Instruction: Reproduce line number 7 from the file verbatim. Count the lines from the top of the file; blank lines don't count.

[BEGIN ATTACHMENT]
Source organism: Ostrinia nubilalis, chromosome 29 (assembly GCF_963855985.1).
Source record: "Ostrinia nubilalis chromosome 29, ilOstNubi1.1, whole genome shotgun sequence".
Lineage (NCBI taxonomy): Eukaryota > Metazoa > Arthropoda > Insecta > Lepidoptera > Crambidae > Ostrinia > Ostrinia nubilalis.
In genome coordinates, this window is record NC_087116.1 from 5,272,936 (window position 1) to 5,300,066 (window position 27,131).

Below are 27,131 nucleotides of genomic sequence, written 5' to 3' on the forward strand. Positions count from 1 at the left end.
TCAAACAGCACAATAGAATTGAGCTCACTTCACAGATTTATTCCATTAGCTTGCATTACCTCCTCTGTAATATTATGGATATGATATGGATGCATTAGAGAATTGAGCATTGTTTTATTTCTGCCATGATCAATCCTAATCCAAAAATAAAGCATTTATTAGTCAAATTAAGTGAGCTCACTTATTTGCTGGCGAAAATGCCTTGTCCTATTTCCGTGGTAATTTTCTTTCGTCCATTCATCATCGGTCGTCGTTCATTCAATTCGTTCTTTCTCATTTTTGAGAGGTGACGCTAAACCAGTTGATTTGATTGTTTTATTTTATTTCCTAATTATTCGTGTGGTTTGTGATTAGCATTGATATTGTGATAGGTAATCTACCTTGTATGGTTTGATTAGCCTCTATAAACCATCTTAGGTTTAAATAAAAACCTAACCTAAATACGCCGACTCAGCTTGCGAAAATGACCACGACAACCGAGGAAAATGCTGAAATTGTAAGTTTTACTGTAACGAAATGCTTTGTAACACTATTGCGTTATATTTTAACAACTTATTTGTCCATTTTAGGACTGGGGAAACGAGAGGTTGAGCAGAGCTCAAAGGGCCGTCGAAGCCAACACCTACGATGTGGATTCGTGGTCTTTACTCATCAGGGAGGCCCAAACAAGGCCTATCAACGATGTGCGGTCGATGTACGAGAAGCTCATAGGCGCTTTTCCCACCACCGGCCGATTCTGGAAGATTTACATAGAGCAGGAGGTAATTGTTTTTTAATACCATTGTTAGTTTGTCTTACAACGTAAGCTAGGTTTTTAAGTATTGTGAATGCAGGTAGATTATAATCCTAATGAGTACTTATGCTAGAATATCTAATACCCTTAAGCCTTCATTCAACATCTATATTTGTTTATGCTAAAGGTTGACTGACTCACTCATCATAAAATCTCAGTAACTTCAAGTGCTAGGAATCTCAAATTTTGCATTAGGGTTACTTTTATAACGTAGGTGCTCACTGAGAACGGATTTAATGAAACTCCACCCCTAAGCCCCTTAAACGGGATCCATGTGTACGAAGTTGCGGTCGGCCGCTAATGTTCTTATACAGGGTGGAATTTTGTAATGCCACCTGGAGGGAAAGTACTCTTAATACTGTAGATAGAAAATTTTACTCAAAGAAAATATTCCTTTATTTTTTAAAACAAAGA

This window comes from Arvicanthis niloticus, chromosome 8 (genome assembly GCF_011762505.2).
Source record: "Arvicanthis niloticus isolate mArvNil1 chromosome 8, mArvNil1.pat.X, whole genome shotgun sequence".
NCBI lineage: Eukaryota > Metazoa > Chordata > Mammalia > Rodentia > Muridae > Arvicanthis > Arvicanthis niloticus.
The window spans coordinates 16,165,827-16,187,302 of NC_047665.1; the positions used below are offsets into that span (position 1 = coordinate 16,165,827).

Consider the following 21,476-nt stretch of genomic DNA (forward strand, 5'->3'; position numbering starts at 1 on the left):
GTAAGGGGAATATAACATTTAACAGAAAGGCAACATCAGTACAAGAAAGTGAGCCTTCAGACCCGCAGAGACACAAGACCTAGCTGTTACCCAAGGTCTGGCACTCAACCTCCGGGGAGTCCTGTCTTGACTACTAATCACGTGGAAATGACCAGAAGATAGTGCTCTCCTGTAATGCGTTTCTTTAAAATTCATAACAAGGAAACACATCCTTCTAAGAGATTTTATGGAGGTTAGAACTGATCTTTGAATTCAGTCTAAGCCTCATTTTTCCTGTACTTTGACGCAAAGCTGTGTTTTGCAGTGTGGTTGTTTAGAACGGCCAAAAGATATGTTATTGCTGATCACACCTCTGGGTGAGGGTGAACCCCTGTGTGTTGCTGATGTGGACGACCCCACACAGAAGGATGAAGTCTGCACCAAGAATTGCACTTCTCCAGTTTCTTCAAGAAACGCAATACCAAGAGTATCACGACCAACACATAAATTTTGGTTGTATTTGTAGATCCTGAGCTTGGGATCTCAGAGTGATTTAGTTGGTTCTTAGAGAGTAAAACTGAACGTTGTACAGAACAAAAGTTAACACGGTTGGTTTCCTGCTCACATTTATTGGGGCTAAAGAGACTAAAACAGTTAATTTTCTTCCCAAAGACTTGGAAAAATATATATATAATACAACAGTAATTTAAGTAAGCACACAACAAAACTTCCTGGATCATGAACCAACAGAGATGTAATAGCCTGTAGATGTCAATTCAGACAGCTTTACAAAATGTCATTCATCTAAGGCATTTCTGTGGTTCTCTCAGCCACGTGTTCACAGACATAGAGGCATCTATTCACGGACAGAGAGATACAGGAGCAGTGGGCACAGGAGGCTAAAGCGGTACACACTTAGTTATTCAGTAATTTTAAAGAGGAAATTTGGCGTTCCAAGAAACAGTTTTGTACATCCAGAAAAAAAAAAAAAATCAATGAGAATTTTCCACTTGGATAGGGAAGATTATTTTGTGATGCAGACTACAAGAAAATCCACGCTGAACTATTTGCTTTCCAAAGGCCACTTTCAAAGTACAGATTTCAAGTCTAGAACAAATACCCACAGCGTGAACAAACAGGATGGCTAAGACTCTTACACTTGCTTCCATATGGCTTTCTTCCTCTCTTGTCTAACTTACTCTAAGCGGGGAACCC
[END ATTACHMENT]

This window comes from Arvicanthis niloticus, chromosome 8 (genome assembly GCF_011762505.2).